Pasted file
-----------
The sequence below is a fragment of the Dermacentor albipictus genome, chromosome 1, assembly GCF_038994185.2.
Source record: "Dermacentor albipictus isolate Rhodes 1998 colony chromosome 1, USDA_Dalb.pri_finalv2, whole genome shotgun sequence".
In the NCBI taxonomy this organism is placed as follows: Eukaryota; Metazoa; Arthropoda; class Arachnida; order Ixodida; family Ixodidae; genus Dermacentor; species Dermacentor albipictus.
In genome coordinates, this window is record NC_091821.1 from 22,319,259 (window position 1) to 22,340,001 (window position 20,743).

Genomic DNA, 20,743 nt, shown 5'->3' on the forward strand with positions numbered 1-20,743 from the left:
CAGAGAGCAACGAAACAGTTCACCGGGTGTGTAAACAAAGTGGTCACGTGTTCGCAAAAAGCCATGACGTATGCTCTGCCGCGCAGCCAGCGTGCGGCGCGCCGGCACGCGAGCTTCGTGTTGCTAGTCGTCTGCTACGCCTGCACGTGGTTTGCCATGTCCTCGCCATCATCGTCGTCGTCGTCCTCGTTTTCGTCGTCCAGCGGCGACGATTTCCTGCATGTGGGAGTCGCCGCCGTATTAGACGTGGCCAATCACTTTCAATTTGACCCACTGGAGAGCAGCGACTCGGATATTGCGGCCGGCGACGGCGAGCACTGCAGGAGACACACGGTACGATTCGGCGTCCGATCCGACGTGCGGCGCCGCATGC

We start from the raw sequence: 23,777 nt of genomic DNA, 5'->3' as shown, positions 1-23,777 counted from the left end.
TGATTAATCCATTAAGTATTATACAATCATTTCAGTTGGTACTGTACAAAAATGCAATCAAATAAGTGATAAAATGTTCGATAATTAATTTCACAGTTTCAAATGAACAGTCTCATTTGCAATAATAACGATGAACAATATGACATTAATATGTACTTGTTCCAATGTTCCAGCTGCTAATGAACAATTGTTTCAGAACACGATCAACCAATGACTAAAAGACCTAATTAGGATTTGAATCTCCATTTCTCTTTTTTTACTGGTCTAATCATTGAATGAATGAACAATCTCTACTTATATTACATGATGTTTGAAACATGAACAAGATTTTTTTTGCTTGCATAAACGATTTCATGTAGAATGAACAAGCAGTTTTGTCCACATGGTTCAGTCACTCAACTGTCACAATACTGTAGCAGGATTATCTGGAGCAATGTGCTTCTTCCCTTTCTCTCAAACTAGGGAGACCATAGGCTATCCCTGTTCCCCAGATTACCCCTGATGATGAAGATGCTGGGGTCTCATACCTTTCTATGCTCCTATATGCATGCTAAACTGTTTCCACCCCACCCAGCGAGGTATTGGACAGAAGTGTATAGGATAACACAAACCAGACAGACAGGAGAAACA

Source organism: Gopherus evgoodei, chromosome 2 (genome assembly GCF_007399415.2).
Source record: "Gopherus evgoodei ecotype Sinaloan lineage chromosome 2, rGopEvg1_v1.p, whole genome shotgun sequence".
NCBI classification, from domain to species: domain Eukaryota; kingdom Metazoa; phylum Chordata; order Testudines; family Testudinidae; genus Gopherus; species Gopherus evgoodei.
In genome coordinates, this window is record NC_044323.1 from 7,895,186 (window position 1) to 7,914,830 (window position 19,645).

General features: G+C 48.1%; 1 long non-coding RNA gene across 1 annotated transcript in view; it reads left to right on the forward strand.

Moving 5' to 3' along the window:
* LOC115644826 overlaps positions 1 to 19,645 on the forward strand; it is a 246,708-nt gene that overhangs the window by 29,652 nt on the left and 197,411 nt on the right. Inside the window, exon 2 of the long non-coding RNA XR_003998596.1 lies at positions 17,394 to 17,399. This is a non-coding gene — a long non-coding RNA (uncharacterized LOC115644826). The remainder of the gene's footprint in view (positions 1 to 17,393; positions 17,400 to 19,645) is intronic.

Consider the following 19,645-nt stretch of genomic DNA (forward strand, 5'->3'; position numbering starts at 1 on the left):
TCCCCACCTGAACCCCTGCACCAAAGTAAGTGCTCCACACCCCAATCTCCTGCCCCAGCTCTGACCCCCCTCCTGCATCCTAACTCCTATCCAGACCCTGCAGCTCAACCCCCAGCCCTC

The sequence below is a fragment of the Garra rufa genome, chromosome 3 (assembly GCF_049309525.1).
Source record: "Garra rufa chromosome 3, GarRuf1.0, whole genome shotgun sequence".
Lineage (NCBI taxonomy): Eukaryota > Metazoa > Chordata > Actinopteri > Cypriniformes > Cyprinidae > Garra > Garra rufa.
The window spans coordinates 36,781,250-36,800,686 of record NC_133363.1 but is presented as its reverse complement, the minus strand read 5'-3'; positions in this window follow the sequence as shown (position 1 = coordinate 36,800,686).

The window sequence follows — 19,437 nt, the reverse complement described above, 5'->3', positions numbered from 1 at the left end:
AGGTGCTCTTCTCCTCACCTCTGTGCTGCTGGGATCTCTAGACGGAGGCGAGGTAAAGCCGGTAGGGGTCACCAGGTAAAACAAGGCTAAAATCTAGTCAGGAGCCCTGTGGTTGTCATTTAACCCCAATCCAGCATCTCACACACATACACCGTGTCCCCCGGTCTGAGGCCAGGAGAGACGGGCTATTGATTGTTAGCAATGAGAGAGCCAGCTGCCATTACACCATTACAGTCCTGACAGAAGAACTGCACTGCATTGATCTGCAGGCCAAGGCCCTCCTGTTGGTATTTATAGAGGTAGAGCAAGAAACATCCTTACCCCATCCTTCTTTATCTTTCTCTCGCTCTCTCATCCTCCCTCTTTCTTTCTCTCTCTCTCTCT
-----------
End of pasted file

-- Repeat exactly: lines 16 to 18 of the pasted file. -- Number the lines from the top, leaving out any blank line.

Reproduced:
Consider the following 19,645-nt stretch of genomic DNA (forward strand, 5'->3'; position numbering starts at 1 on the left):
TCCCCACCTGAACCCCTGCACCAAAGTAAGTGCTCCACACCCCAATCTCCTGCCCCAGCTCTGACCCCCCTCCTGCATCCTAACTCCTATCCAGACCCTGCAGCTCAACCCCCAGCCCTC

The sequence below is a fragment of the Garra rufa genome, chromosome 3 (assembly GCF_049309525.1).